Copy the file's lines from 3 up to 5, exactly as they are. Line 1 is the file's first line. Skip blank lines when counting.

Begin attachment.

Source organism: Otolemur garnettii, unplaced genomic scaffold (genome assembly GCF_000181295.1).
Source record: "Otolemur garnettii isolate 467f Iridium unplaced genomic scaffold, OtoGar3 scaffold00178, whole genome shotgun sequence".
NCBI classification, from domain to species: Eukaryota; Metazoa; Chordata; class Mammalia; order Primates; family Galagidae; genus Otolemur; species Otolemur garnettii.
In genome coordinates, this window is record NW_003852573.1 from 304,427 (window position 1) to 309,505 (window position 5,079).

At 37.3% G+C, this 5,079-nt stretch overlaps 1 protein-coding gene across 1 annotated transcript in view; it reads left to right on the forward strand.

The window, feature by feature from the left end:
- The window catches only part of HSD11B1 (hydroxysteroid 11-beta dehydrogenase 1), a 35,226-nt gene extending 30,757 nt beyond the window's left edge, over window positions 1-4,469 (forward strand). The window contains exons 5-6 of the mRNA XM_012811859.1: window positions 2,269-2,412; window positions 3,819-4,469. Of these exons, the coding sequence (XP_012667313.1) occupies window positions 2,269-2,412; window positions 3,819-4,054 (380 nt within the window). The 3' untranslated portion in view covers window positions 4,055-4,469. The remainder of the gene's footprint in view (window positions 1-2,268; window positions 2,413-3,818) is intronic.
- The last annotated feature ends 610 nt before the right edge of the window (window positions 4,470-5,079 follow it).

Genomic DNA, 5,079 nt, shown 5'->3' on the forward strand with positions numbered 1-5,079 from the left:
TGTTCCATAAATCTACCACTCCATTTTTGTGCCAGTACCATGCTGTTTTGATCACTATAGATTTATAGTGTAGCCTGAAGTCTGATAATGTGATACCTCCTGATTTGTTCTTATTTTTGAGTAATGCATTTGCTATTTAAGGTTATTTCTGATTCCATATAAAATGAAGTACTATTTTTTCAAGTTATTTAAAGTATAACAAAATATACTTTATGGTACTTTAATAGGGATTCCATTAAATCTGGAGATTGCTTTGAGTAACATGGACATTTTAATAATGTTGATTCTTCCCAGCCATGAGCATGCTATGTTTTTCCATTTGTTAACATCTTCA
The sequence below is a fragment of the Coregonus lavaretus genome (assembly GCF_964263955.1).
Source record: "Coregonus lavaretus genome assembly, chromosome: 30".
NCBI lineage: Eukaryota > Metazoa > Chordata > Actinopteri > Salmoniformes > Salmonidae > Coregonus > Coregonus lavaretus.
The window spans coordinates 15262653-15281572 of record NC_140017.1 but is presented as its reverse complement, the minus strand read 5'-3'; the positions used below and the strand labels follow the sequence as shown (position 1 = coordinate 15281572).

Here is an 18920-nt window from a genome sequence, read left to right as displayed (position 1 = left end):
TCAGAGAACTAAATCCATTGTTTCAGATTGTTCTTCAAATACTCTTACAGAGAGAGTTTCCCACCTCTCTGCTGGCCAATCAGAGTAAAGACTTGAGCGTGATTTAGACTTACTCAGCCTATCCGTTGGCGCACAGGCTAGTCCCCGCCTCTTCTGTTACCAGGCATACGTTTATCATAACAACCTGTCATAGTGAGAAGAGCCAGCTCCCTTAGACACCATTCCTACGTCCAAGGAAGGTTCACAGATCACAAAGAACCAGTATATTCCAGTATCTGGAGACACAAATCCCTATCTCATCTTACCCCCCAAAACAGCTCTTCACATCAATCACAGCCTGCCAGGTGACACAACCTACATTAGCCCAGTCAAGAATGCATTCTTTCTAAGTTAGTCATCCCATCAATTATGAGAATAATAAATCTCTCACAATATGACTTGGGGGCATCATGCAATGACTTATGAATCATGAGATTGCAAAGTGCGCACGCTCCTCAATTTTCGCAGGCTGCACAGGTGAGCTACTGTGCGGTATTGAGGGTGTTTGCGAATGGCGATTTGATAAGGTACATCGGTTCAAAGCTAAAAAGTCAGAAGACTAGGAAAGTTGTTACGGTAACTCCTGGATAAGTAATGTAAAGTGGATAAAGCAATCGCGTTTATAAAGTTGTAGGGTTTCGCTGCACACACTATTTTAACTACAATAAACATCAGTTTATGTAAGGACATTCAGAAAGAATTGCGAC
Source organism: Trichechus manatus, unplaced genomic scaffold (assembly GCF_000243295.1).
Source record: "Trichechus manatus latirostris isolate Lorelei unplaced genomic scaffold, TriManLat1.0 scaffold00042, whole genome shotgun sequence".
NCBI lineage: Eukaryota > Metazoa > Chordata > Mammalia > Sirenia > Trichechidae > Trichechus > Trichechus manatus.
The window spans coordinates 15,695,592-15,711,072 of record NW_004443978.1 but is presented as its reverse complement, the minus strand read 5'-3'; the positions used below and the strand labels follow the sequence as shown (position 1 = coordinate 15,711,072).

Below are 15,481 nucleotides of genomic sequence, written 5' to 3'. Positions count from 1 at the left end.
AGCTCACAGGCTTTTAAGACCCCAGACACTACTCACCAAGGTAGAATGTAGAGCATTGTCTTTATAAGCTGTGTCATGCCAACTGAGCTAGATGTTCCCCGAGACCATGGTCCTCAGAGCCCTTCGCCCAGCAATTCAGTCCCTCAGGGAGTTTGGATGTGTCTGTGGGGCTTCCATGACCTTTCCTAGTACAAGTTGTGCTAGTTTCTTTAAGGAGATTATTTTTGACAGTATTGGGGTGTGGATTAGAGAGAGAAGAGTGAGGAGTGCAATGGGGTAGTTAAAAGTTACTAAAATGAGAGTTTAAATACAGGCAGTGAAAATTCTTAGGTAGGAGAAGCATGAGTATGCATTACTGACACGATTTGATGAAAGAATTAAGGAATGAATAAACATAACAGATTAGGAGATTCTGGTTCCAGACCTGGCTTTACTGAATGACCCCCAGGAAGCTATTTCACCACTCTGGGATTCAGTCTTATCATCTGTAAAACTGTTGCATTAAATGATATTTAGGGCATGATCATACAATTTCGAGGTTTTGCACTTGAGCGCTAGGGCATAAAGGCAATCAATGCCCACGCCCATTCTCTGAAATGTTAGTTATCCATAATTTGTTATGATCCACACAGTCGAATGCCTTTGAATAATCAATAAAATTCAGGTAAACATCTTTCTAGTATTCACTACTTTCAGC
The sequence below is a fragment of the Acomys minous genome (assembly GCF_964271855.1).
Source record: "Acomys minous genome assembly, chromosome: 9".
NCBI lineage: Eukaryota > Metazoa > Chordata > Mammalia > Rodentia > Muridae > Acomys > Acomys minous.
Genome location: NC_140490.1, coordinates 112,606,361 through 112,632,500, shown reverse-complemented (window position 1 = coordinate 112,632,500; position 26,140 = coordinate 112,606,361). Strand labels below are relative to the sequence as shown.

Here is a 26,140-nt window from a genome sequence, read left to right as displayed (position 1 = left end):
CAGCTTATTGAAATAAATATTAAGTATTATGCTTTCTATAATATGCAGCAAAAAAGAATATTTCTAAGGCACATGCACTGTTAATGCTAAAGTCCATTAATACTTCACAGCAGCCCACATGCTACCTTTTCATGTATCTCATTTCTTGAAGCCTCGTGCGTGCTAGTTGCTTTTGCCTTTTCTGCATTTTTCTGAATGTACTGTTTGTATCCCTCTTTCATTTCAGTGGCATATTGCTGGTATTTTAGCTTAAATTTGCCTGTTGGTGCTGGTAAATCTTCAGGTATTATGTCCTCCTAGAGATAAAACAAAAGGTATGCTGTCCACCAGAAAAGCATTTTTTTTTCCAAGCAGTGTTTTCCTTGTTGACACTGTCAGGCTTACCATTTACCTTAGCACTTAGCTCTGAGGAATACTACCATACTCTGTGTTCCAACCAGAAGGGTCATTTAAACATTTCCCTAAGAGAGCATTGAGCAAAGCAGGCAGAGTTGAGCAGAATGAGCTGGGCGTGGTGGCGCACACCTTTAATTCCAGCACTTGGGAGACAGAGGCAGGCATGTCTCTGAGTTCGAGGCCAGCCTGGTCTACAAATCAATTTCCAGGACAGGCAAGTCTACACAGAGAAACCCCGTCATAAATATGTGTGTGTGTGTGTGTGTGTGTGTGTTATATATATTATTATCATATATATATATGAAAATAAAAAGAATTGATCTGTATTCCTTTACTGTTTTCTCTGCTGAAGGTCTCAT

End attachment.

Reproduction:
NCBI classification, from domain to species: Eukaryota; Metazoa; Chordata; class Mammalia; order Primates; family Galagidae; genus Otolemur; species Otolemur garnettii.
In genome coordinates, this window is record NW_003852573.1 from 304,427 (window position 1) to 309,505 (window position 5,079).

At 37.3% G+C, this 5,079-nt stretch overlaps 1 protein-coding gene across 1 annotated transcript in view; it reads left to right on the forward strand.